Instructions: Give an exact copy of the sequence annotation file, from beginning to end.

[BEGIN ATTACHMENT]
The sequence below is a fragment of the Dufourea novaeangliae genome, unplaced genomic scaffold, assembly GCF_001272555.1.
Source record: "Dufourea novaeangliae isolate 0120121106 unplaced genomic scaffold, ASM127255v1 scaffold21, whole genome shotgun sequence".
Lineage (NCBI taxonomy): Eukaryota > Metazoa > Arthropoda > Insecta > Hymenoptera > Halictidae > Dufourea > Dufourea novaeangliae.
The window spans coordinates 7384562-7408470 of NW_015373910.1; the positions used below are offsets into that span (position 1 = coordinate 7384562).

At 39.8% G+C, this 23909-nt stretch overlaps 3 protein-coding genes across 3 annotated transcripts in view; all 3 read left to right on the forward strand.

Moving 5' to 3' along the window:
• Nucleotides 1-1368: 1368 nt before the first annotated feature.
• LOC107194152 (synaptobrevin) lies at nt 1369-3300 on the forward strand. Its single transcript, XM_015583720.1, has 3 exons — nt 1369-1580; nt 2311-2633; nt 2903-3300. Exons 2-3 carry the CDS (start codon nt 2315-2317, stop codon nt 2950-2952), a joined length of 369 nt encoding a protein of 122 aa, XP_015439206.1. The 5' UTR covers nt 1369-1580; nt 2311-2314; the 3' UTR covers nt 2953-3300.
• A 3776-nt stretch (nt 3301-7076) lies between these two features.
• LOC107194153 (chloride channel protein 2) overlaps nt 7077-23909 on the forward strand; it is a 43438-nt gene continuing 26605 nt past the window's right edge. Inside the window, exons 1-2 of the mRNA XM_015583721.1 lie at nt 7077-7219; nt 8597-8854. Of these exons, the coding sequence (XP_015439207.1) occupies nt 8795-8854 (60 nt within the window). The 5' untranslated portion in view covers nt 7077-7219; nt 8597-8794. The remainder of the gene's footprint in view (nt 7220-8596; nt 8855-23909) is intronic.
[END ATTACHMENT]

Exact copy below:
The sequence below is a fragment of the Dufourea novaeangliae genome, unplaced genomic scaffold, assembly GCF_001272555.1.
Source record: "Dufourea novaeangliae isolate 0120121106 unplaced genomic scaffold, ASM127255v1 scaffold21, whole genome shotgun sequence".
Lineage (NCBI taxonomy): Eukaryota > Metazoa > Arthropoda > Insecta > Hymenoptera > Halictidae > Dufourea > Dufourea novaeangliae.
The window spans coordinates 7384562-7408470 of NW_015373910.1; the positions used below are offsets into that span (position 1 = coordinate 7384562).

At 39.8% G+C, this 23909-nt stretch overlaps 3 protein-coding genes across 3 annotated transcripts in view; all 3 read left to right on the forward strand.

Moving 5' to 3' along the window:
• Nucleotides 1-1368: 1368 nt before the first annotated feature.
• LOC107194152 (synaptobrevin) lies at nt 1369-3300 on the forward strand. Its single transcript, XM_015583720.1, has 3 exons — nt 1369-1580; nt 2311-2633; nt 2903-3300. Exons 2-3 carry the CDS (start codon nt 2315-2317, stop codon nt 2950-2952), a joined length of 369 nt encoding a protein of 122 aa, XP_015439206.1. The 5' UTR covers nt 1369-1580; nt 2311-2314; the 3' UTR covers nt 2953-3300.
• A 3776-nt stretch (nt 3301-7076) lies between these two features.
• LOC107194153 (chloride channel protein 2) overlaps nt 7077-23909 on the forward strand; it is a 43438-nt gene continuing 26605 nt past the window's right edge. Inside the window, exons 1-2 of the mRNA XM_015583721.1 lie at nt 7077-7219; nt 8597-8854. Of these exons, the coding sequence (XP_015439207.1) occupies nt 8795-8854 (60 nt within the window). The 5' untranslated portion in view covers nt 7077-7219; nt 8597-8794. The remainder of the gene's footprint in view (nt 7220-8596; nt 8855-23909) is intronic.